Are you a fan of the Johnny Depp film Chocolat? Here, the author JOANNE HARRIS describes the wild, untouched beauty of Flamborough, East Yorkshire, and its nostalgic link with the French coast of her childhood holidays. Interview: Alex Reece
I first discovered Flamborough when my husband was at university in Hull. I’d come up to see him and we’d go there. It is untouched and wild, and the chalk cliffs at Flamborough Head are so striking. You can see seals and many birds up there.
A lot of the English seaside doesn’t smell like the sea, but there’s something about Flamborough – it’s probably to do with the tidal flats on the other side – that has a strong sea smell, which I’ve always found reminiscent of the French coastline.
My grandfather had a house on the island of Noirmoutier, so he’s from the west coast of France, and I used to go there all the time while he was alive. It was a nice location because there were very few tourists and I could just wander about on my own. I had a boat and I’d sail it. I’d walk on the flats and explore, and go all over the island on my bike. I wrote about a very similar place in the novel Coastliners.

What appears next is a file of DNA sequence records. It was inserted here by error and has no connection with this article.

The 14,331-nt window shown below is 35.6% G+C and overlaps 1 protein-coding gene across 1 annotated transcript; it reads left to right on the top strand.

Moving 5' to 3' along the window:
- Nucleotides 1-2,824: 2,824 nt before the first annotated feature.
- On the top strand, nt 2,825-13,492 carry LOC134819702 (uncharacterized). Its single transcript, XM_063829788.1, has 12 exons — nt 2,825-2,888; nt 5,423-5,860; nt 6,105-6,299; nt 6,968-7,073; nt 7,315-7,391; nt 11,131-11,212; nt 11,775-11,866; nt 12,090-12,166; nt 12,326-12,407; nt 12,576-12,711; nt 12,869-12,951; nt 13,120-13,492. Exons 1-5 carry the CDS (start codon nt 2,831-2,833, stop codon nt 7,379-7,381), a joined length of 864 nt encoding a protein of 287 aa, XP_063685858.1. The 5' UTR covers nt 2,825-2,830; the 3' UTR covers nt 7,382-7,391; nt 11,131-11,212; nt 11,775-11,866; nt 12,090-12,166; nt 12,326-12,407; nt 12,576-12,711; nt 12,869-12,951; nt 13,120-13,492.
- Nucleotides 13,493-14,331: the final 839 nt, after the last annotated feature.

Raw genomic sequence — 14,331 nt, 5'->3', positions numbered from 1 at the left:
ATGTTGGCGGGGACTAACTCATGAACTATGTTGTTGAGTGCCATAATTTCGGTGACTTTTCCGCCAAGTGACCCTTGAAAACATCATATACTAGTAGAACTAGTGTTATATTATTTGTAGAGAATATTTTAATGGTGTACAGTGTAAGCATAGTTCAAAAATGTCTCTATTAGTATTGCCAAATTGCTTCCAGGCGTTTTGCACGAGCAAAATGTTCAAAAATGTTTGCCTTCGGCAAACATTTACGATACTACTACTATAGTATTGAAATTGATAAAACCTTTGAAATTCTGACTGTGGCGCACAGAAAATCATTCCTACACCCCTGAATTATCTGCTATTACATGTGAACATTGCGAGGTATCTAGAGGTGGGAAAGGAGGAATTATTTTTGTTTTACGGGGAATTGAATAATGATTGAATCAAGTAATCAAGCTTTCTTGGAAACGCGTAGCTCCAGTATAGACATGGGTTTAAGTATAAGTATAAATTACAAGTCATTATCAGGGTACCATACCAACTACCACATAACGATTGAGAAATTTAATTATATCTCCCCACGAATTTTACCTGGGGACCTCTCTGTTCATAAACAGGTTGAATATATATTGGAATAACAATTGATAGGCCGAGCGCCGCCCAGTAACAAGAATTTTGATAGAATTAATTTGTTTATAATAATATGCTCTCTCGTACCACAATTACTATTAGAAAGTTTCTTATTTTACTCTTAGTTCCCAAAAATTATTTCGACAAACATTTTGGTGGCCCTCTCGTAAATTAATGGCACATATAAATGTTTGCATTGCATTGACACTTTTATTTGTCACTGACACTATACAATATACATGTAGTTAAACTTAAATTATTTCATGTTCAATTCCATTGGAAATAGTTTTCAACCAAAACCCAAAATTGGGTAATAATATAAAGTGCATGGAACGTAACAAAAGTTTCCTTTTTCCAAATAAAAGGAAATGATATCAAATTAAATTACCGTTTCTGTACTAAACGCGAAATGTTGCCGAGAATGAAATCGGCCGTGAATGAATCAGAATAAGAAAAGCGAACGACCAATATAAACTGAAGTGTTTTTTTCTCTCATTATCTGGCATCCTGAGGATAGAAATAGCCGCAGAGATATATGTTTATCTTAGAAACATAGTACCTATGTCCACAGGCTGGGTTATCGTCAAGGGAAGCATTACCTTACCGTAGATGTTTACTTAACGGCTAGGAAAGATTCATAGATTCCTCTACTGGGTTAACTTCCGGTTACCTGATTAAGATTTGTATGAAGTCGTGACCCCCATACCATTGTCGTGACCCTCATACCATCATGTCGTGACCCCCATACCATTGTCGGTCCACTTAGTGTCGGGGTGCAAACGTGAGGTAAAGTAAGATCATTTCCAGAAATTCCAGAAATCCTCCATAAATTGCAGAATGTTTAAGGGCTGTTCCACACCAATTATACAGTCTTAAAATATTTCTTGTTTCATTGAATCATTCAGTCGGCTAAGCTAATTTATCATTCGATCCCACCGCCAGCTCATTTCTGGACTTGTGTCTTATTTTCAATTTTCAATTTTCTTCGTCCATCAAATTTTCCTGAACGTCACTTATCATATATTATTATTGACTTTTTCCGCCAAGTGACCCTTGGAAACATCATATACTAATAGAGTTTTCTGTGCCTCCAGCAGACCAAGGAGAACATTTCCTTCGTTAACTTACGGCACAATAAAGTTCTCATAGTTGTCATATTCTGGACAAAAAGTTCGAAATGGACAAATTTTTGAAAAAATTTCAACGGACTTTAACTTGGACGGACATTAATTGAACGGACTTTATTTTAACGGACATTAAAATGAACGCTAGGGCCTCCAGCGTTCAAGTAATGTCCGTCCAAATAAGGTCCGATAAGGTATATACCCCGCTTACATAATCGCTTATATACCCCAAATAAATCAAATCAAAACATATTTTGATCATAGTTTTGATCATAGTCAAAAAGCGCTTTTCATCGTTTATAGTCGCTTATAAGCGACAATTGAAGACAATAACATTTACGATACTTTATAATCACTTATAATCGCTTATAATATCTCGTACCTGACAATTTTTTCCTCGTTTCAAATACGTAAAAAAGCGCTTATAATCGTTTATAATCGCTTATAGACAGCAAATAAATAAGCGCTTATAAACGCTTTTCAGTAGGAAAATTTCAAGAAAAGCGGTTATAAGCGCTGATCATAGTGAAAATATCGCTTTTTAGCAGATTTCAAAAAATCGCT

I do revisit Flamborough quite often. I went last year with my 19-year-old daughter, who loves that kind of place and always has. As a small child, she would clamber around on the rocks and look at caves and poke at things in pools.
I love where I’m living now (in Huddersfield, West Yorkshire), but one of the things I regret is that it’s not close enough to the sea to go easily. I suspect my shed, where I write, is a sort of misplaced beach hut. There’s all kinds of beach hut paraphernalia: driftwood, stones and model ships. This is the small child on Noirmoutier coming out in me again.
'The chalk cliffs at Flamborough Head are so striking. You can see seals and many birds up there'